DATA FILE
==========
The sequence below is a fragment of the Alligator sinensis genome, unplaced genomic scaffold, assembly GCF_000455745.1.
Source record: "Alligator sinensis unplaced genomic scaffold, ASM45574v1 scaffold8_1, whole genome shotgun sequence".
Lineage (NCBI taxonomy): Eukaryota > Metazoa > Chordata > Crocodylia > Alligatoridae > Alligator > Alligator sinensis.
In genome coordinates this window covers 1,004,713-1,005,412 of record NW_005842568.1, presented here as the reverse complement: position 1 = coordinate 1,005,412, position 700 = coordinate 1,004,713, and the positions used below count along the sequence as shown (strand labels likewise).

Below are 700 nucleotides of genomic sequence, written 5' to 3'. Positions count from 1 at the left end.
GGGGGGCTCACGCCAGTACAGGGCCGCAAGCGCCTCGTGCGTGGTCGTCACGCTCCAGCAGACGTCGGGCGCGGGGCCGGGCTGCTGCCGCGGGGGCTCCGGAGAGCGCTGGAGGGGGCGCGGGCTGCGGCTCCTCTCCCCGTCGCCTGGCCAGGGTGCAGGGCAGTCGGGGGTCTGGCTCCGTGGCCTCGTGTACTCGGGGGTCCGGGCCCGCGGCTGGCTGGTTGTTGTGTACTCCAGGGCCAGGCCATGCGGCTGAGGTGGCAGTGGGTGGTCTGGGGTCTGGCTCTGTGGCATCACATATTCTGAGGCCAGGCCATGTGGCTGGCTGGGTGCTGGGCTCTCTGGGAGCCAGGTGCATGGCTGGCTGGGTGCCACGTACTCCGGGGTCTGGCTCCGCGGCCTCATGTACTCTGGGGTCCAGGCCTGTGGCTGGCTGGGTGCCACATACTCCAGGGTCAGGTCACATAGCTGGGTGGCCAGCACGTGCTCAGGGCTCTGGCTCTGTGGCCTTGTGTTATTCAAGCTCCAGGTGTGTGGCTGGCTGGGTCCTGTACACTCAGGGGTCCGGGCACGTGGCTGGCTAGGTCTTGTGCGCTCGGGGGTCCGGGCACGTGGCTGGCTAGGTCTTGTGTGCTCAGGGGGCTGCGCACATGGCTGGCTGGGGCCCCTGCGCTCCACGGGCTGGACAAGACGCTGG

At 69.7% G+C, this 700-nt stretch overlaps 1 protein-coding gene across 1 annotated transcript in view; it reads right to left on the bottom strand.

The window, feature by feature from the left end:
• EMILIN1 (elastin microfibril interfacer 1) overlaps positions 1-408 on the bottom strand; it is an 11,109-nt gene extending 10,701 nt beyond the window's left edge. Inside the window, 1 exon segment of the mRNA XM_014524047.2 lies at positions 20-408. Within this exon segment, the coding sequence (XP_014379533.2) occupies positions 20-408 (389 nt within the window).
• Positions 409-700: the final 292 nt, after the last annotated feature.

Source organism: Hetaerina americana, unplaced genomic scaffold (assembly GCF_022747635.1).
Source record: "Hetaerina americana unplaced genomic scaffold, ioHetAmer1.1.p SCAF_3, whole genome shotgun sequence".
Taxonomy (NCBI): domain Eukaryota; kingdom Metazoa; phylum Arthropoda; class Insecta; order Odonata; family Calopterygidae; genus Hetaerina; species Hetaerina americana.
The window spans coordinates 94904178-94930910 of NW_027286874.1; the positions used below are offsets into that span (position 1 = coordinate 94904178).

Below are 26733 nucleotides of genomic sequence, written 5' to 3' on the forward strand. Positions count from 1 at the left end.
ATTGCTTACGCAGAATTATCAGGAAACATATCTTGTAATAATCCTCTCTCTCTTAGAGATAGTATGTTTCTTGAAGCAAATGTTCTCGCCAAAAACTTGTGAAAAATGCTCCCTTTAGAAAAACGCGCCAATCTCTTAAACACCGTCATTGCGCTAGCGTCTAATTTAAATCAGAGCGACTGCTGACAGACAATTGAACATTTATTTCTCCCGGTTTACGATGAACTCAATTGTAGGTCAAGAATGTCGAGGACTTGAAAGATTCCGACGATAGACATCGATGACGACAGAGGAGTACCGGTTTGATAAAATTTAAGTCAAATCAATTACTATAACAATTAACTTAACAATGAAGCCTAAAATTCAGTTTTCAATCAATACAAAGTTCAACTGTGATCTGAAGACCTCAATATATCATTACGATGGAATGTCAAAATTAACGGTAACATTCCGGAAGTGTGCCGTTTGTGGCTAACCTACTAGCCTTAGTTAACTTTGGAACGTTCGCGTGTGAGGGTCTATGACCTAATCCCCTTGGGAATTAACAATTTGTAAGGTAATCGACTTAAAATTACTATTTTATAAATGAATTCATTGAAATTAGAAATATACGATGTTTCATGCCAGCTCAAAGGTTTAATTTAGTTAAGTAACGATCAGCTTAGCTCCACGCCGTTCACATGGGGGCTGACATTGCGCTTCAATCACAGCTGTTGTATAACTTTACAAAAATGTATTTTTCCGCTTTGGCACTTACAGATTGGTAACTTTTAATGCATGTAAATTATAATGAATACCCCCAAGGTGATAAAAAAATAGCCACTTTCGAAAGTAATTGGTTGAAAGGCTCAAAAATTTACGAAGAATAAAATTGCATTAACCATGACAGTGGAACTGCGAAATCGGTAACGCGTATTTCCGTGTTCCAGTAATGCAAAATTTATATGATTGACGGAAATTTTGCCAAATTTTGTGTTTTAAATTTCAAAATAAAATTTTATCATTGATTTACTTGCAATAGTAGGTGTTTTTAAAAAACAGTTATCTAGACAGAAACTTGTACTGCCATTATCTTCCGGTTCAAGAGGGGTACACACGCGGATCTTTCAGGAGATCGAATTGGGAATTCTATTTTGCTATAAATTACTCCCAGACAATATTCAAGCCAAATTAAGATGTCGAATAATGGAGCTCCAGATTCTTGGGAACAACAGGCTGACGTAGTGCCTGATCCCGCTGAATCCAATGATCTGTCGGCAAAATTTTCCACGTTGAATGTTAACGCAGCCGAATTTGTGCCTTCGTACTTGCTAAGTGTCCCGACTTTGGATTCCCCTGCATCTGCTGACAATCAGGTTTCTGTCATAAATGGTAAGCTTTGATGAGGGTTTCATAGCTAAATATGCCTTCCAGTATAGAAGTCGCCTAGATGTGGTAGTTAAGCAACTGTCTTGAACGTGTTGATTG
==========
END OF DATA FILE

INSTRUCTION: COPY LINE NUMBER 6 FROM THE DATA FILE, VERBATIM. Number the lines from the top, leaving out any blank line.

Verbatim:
GGGGGGCTCACGCCAGTACAGGGCCGCAAGCGCCTCGTGCGTGGTCGTCACGCTCCAGCAGACGTCGGGCGCGGGGCCGGGCTGCTGCCGCGGGGGCTCCGGAGAGCGCTGGAGGGGGCGCGGGCTGCGGCTCCTCTCCCCGTCGCCTGGCCAGGGTGCAGGGCAGTCGGGGGTCTGGCTCCGTGGCCTCGTGTACTCGGGGGTCCGGGCCCGCGGCTGGCTGGTTGTTGTGTACTCCAGGGCCAGGCCATGCGGCTGAGGTGGCAGTGGGTGGTCTGGGGTCTGGCTCTGTGGCATCACATATTCTGAGGCCAGGCCATGTGGCTGGCTGGGTGCTGGGCTCTCTGGGAGCCAGGTGCATGGCTGGCTGGGTGCCACGTACTCCGGGGTCTGGCTCCGCGGCCTCATGTACTCTGGGGTCCAGGCCTGTGGCTGGCTGGGTGCCACATACTCCAGGGTCAGGTCACATAGCTGGGTGGCCAGCACGTGCTCAGGGCTCTGGCTCTGTGGCCTTGTGTTATTCAAGCTCCAGGTGTGTGGCTGGCTGGGTCCTGTACACTCAGGGGTCCGGGCACGTGGCTGGCTAGGTCTTGTGCGCTCGGGGGTCCGGGCACGTGGCTGGCTAGGTCTTGTGTGCTCAGGGGGCTGCGCACATGGCTGGCTGGGGCCCCTGCGCTCCACGGGCTGGACAAGACGCTGG